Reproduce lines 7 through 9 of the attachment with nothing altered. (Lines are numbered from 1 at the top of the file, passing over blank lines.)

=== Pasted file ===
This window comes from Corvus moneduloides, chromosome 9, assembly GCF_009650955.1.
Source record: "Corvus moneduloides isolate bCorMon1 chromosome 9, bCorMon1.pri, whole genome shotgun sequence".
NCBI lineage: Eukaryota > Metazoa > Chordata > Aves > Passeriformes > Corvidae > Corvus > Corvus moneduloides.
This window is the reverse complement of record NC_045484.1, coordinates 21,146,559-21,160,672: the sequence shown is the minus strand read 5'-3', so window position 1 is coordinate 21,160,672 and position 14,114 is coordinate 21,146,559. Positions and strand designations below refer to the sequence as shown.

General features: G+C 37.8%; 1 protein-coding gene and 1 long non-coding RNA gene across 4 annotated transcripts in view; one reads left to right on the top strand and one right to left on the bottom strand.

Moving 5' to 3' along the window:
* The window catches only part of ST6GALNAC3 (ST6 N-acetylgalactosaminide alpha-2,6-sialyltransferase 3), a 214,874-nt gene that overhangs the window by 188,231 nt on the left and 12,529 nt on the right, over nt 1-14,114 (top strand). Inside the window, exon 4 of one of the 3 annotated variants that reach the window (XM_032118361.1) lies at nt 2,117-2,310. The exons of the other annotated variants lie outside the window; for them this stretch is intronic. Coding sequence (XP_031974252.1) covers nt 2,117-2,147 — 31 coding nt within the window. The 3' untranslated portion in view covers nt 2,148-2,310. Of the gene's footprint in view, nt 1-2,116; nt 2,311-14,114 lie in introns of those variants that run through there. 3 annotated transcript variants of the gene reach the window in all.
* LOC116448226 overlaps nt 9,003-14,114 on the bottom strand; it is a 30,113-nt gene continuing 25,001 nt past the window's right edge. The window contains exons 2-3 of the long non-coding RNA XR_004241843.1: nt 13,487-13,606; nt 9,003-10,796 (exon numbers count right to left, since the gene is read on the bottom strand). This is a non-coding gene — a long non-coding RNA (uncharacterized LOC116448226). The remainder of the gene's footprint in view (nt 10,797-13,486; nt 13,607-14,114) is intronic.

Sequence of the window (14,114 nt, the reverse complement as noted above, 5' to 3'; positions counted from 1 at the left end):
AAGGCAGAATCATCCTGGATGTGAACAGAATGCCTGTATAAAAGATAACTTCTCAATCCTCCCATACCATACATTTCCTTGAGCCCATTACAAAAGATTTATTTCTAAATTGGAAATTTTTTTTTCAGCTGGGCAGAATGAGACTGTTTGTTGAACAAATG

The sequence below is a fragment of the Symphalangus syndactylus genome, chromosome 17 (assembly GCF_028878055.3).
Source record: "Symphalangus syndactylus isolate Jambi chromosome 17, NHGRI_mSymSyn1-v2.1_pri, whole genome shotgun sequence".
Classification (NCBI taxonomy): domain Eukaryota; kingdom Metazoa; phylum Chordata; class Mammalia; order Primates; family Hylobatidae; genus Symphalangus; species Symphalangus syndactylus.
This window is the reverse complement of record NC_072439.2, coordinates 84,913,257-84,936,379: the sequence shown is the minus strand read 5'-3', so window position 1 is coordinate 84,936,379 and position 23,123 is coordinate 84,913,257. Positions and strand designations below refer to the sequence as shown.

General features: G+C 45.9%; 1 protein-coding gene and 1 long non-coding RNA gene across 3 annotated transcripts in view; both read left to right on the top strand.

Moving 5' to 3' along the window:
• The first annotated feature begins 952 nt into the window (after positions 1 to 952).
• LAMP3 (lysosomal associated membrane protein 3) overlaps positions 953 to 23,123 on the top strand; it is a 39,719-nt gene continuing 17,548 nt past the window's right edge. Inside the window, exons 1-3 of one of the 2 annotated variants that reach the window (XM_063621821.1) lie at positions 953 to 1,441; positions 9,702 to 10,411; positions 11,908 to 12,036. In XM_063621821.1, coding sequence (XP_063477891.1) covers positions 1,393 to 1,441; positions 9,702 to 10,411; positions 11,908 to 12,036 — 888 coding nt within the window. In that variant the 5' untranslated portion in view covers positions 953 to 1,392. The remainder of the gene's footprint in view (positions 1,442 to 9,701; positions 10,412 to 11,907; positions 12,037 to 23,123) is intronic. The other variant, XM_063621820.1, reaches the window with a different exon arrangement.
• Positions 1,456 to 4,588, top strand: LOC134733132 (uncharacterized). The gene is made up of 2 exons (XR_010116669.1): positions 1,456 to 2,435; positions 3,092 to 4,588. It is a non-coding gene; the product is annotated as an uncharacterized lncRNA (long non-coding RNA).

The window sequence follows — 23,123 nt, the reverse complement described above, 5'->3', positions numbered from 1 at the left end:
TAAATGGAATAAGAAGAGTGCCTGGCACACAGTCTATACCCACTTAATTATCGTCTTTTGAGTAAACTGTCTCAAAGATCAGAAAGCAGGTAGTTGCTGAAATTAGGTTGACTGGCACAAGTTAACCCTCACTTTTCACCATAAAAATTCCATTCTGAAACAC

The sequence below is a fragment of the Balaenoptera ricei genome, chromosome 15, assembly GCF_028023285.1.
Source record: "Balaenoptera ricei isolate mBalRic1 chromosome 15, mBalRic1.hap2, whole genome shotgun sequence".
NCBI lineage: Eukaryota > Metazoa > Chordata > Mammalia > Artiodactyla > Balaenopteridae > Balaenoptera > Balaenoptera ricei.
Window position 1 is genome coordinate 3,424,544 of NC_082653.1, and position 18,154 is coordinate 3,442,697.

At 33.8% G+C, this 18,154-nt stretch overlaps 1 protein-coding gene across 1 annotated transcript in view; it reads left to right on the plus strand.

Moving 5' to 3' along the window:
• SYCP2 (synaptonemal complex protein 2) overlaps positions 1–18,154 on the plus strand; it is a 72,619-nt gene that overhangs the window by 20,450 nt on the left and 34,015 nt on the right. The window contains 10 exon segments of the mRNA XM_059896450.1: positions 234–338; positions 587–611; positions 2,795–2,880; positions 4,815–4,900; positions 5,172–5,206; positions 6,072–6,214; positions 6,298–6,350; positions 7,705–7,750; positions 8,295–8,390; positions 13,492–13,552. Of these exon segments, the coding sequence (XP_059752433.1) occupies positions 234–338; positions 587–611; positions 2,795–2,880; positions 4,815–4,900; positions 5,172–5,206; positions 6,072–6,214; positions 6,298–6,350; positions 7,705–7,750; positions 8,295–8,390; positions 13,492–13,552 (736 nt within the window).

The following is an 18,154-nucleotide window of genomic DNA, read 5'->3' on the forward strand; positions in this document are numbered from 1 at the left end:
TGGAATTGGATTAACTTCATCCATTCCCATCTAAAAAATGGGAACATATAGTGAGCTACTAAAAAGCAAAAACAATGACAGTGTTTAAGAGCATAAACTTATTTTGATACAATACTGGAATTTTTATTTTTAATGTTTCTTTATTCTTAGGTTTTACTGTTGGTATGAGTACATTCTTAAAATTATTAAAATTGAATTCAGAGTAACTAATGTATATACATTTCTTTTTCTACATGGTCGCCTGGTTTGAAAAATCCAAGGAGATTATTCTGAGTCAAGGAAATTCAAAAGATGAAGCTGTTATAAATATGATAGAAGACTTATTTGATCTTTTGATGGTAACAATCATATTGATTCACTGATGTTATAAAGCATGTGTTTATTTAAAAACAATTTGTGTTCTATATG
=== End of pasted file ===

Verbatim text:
* The window catches only part of ST6GALNAC3 (ST6 N-acetylgalactosaminide alpha-2,6-sialyltransferase 3), a 214,874-nt gene that overhangs the window by 188,231 nt on the left and 12,529 nt on the right, over nt 1-14,114 (top strand). Inside the window, exon 4 of one of the 3 annotated variants that reach the window (XM_032118361.1) lies at nt 2,117-2,310. The exons of the other annotated variants lie outside the window; for them this stretch is intronic. Coding sequence (XP_031974252.1) covers nt 2,117-2,147 — 31 coding nt within the window. The 3' untranslated portion in view covers nt 2,148-2,310. Of the gene's footprint in view, nt 1-2,116; nt 2,311-14,114 lie in introns of those variants that run through there. 3 annotated transcript variants of the gene reach the window in all.
* LOC116448226 overlaps nt 9,003-14,114 on the bottom strand; it is a 30,113-nt gene continuing 25,001 nt past the window's right edge. The window contains exons 2-3 of the long non-coding RNA XR_004241843.1: nt 13,487-13,606; nt 9,003-10,796 (exon numbers count right to left, since the gene is read on the bottom strand). This is a non-coding gene — a long non-coding RNA (uncharacterized LOC116448226). The remainder of the gene's footprint in view (nt 10,797-13,486; nt 13,607-14,114) is intronic.

Sequence of the window (14,114 nt, the reverse complement as noted above, 5' to 3'; positions counted from 1 at the left end):